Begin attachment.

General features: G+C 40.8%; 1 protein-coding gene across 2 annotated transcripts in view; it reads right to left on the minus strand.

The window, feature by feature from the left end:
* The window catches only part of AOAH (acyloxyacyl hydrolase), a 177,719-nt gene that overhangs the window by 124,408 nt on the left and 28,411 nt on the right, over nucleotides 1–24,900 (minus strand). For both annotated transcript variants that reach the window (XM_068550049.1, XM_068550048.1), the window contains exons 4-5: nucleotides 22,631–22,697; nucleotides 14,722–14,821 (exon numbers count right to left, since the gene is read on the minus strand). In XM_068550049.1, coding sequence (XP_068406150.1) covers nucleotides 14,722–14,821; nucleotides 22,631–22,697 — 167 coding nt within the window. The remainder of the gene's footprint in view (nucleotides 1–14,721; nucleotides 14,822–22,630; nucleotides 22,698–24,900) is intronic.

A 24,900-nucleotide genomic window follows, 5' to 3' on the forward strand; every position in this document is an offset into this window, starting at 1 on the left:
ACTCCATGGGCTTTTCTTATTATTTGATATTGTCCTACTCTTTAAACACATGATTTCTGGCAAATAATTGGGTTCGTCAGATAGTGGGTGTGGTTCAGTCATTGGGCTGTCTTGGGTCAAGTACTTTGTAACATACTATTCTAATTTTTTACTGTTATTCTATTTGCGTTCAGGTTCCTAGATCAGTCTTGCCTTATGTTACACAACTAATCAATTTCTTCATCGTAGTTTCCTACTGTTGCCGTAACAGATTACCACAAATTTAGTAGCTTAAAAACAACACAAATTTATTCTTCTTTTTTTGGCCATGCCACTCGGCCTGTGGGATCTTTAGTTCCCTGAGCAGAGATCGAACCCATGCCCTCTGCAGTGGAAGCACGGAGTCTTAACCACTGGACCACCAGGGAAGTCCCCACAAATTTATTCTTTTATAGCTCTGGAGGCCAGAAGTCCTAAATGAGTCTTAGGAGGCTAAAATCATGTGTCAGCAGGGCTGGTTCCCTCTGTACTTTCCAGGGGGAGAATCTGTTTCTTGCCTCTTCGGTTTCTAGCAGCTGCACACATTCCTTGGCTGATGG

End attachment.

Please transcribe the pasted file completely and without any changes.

General features: G+C 40.8%; 1 protein-coding gene across 2 annotated transcripts in view; it reads right to left on the minus strand.

The window, feature by feature from the left end:
* The window catches only part of AOAH (acyloxyacyl hydrolase), a 177,719-nt gene that overhangs the window by 124,408 nt on the left and 28,411 nt on the right, over nucleotides 1–24,900 (minus strand). For both annotated transcript variants that reach the window (XM_068550049.1, XM_068550048.1), the window contains exons 4-5: nucleotides 22,631–22,697; nucleotides 14,722–14,821 (exon numbers count right to left, since the gene is read on the minus strand). In XM_068550049.1, coding sequence (XP_068406150.1) covers nucleotides 14,722–14,821; nucleotides 22,631–22,697 — 167 coding nt within the window. The remainder of the gene's footprint in view (nucleotides 1–14,721; nucleotides 14,822–22,630; nucleotides 22,698–24,900) is intronic.

A 24,900-nucleotide genomic window follows, 5' to 3' on the forward strand; every position in this document is an offset into this window, starting at 1 on the left:
ACTCCATGGGCTTTTCTTATTATTTGATATTGTCCTACTCTTTAAACACATGATTTCTGGCAAATAATTGGGTTCGTCAGATAGTGGGTGTGGTTCAGTCATTGGGCTGTCTTGGGTCAAGTACTTTGTAACATACTATTCTAATTTTTTACTGTTATTCTATTTGCGTTCAGGTTCCTAGATCAGTCTTGCCTTATGTTACACAACTAATCAATTTCTTCATCGTAGTTTCCTACTGTTGCCGTAACAGATTACCACAAATTTAGTAGCTTAAAAACAACACAAATTTATTCTTCTTTTTTTGGCCATGCCACTCGGCCTGTGGGATCTTTAGTTCCCTGAGCAGAGATCGAACCCATGCCCTCTGCAGTGGAAGCACGGAGTCTTAACCACTGGACCACCAGGGAAGTCCCCACAAATTTATTCTTTTATAGCTCTGGAGGCCAGAAGTCCTAAATGAGTCTTAGGAGGCTAAAATCATGTGTCAGCAGGGCTGGTTCCCTCTGTACTTTCCAGGGGGAGAATCTGTTTCTTGCCTCTTCGGTTTCTAGCAGCTGCACACATTCCTTGGCTGATGG